Allen Craig 2012: HR/FB% – 17.1, FB% – 33.3, SwStr% – 6.9
Allen Craig 2013: HR/FB% – 11.2, FB% – 11.2, SwStr% – 8
Allen Craig 2014: HR/FB% – 9.2, FB% – 24.9, SwStr% – 8.3
Chris Young 2012: HR/FB% – 12.1, FB% – 47.2, SwStr% – 7.3
Chris Young 2013: HR/FB% – 10, FB% – 49.8, SwStr% – 9.9
Chris Young 2014: HR/FB% – 8.3, FB% – 51.6, SwStr% – 8.4
So Allen Craig is trending down in fly balls, home runs per fly ball and his swinging strike rate is rising each of the last three seasons. In this same time Chris Young has seen a similar drop in home runs per fly ball rate but an increase in his fly ball rates each of the last three years and a drop in swinging strike percentage as well. With Young playing half of his home games in the bandbox in the Bronx, this has to have a positive effect upon his potential home run production in 2015. I can see a rebound in Craig’s average, runs and RBI playing in Boston, but will he ever hit 20 or more home runs again in a season? After his 22 dingers in 2012 he has hit a combined 21 the last two years. Returning from a foot injury does not suggest he will be stealing bases either. As much of a drain as Young can be on a team’s batting average, when he plays well, he can contribute across the other four fantasy categories. In fifteen fewer games last year Young only had one fewer run, three more home runs, eight fewer RBI and six more steals.
Staying with the theme, in an AL-only format some owners will be deciding between these two players when rounding out a roster. Due to his high ADP last year, Allen Craig will still figure into mixed leagues as well though I would be very wary to add him to my roster. Here is each of their respective stats during their brief stints in the American League last year:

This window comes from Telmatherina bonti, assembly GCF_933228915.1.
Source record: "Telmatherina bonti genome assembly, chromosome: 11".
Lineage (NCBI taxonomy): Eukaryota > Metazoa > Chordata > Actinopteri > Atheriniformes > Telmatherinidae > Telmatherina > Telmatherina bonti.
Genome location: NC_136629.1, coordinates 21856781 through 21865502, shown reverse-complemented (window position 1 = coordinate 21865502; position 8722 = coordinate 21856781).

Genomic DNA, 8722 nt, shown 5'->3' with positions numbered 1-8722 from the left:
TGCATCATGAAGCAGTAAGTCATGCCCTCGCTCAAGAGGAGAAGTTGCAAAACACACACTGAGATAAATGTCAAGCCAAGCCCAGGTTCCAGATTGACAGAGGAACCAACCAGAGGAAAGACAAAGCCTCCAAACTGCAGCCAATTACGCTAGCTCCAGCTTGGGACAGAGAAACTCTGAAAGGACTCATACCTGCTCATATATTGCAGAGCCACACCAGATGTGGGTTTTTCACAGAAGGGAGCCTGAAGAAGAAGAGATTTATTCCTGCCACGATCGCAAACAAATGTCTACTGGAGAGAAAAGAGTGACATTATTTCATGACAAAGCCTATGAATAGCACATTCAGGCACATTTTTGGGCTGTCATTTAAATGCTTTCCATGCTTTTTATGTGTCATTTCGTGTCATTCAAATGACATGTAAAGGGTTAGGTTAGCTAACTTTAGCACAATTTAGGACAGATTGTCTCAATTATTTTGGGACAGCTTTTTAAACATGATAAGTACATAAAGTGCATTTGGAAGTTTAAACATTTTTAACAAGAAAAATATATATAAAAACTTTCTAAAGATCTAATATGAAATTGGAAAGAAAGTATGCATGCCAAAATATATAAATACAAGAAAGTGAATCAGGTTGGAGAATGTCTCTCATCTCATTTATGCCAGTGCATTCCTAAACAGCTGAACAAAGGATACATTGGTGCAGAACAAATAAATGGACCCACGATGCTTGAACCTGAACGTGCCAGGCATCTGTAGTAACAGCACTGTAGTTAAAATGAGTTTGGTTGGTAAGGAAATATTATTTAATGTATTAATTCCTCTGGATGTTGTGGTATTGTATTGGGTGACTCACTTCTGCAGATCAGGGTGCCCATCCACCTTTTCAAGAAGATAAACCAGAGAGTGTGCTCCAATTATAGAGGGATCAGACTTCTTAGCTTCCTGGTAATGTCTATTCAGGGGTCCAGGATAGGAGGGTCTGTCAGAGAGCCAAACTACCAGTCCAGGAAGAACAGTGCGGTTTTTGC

Allen Craig in Boston: 29 G, 7 R, 1 HR, 2 RBI, 1 SB .128/.234/.191
Chris Young as a Yankee: 23 G, 9 R, 3 HR, 10 RBI, 1 SB .282/.354/.385
In no way shape or form am I suggesting that Young can maintain the slash lines he displayed in his Yankee debut, but if I had to gamble on which of these two players will be more valuable to fantasy players in 2015 I am taking Young over Craig. In fact, as much as I agree with the Mets signing Michael Cuddyer for their team chemistry and lineup needs, the Yankees paying 2.5 million for Young is actually a bargain and I think he could even provide more home runs and steals than Cuddyer. Statistics are a fun way to compare players and try to predict outcomes. Young was a bad fit at Citi Field and Cuddyer will be a much better Met than he was, but this is about numbers in fantasy. For 2015 I will take Young over both Cuddyer and Craig, especially at the price, which will be cheap on draft day.
Statistical credits: Baseball-Reference.com, Fangraphs.com, Fantasypros.com
Photo cred: http://goo.gl/EYider
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Greg Jewett is The Sports Script’s senior fantasy baseball writer. Follow him on Twitter @gjewett9!